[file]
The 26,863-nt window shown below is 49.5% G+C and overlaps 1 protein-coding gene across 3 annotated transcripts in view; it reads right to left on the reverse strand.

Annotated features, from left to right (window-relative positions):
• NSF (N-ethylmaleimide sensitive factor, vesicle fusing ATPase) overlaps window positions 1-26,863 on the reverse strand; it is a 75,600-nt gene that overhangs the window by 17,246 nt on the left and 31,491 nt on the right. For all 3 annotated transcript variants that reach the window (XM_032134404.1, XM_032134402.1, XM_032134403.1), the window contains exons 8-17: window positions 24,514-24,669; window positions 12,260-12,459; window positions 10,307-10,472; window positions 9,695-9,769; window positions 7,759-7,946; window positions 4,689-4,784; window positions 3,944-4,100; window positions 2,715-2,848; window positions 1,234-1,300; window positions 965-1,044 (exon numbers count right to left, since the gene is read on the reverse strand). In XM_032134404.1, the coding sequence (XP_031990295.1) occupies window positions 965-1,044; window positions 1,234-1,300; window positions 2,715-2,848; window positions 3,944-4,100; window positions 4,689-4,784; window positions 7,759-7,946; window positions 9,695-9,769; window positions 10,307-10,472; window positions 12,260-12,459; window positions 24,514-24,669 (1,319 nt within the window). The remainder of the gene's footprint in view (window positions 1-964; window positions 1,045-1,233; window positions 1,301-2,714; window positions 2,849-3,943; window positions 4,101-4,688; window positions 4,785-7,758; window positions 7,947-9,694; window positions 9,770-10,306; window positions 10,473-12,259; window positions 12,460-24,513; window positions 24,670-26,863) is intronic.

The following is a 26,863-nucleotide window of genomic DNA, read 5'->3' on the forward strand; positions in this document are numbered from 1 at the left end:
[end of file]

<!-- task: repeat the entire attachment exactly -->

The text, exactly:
The 26,863-nt window shown below is 49.5% G+C and overlaps 1 protein-coding gene across 3 annotated transcripts in view; it reads right to left on the reverse strand.

Annotated features, from left to right (window-relative positions):
• NSF (N-ethylmaleimide sensitive factor, vesicle fusing ATPase) overlaps window positions 1-26,863 on the reverse strand; it is a 75,600-nt gene that overhangs the window by 17,246 nt on the left and 31,491 nt on the right. For all 3 annotated transcript variants that reach the window (XM_032134404.1, XM_032134402.1, XM_032134403.1), the window contains exons 8-17: window positions 24,514-24,669; window positions 12,260-12,459; window positions 10,307-10,472; window positions 9,695-9,769; window positions 7,759-7,946; window positions 4,689-4,784; window positions 3,944-4,100; window positions 2,715-2,848; window positions 1,234-1,300; window positions 965-1,044 (exon numbers count right to left, since the gene is read on the reverse strand). In XM_032134404.1, the coding sequence (XP_031990295.1) occupies window positions 965-1,044; window positions 1,234-1,300; window positions 2,715-2,848; window positions 3,944-4,100; window positions 4,689-4,784; window positions 7,759-7,946; window positions 9,695-9,769; window positions 10,307-10,472; window positions 12,260-12,459; window positions 24,514-24,669 (1,319 nt within the window). The remainder of the gene's footprint in view (window positions 1-964; window positions 1,045-1,233; window positions 1,301-2,714; window positions 2,849-3,943; window positions 4,101-4,688; window positions 4,785-7,758; window positions 7,947-9,694; window positions 9,770-10,306; window positions 10,473-12,259; window positions 12,460-24,513; window positions 24,670-26,863) is intronic.

The following is a 26,863-nucleotide window of genomic DNA, read 5'->3' on the forward strand; positions in this document are numbered from 1 at the left end: